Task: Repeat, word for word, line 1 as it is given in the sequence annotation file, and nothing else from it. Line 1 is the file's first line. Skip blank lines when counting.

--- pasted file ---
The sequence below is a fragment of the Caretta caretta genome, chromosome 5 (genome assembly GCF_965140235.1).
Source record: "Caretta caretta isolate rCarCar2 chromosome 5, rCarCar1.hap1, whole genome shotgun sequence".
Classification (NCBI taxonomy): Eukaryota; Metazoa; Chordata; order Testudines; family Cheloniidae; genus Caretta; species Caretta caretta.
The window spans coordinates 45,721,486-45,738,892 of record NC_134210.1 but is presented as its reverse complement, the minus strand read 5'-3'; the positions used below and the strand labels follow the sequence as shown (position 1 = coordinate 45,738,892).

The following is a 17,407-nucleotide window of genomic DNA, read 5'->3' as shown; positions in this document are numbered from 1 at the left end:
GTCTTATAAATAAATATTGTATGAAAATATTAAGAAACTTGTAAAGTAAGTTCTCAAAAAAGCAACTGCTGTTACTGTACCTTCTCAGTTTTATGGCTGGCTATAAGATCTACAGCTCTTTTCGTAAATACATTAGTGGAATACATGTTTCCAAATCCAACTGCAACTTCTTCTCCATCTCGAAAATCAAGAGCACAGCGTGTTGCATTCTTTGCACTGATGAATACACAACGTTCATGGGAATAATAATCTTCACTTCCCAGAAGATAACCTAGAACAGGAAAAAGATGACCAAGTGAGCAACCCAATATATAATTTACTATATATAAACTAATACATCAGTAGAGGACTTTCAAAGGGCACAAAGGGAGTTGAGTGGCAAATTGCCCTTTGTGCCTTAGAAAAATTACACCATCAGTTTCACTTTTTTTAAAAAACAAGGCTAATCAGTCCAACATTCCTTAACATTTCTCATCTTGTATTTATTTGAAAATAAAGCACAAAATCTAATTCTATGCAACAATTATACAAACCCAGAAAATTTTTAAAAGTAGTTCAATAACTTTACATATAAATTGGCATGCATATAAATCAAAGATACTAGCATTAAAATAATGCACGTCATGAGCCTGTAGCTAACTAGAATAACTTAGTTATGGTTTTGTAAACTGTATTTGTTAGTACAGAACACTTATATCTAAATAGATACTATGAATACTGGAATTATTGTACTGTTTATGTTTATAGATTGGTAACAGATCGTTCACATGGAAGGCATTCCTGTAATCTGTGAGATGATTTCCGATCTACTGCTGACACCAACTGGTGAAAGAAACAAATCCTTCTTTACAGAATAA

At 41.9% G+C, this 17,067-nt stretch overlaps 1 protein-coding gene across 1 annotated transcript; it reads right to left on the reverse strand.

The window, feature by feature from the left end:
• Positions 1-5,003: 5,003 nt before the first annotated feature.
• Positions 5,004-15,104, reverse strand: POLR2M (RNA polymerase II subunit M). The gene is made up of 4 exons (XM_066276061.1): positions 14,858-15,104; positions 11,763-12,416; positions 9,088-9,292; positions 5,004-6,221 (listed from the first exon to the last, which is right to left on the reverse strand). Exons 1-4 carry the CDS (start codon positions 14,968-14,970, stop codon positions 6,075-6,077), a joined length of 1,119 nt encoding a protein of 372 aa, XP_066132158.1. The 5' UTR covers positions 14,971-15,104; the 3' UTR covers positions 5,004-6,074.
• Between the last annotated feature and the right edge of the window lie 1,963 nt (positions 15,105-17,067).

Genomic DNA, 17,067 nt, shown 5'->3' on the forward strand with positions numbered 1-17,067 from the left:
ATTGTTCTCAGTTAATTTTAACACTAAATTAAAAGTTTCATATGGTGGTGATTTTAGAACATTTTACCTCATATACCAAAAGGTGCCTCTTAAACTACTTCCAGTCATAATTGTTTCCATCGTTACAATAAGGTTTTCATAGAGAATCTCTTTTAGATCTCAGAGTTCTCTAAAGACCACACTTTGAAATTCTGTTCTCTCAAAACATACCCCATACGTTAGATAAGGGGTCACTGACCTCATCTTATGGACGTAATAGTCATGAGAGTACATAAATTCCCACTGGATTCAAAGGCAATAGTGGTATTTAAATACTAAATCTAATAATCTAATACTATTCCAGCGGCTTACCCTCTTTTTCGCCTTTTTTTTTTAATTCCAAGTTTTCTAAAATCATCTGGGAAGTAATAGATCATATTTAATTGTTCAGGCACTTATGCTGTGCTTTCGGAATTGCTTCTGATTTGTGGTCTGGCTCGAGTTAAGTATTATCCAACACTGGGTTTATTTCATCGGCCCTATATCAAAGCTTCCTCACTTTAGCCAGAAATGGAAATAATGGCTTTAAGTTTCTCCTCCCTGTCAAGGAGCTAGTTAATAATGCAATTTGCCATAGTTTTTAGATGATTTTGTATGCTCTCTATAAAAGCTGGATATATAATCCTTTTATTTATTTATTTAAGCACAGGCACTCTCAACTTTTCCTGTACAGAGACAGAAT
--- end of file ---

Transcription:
The sequence below is a fragment of the Caretta caretta genome, chromosome 5 (genome assembly GCF_965140235.1).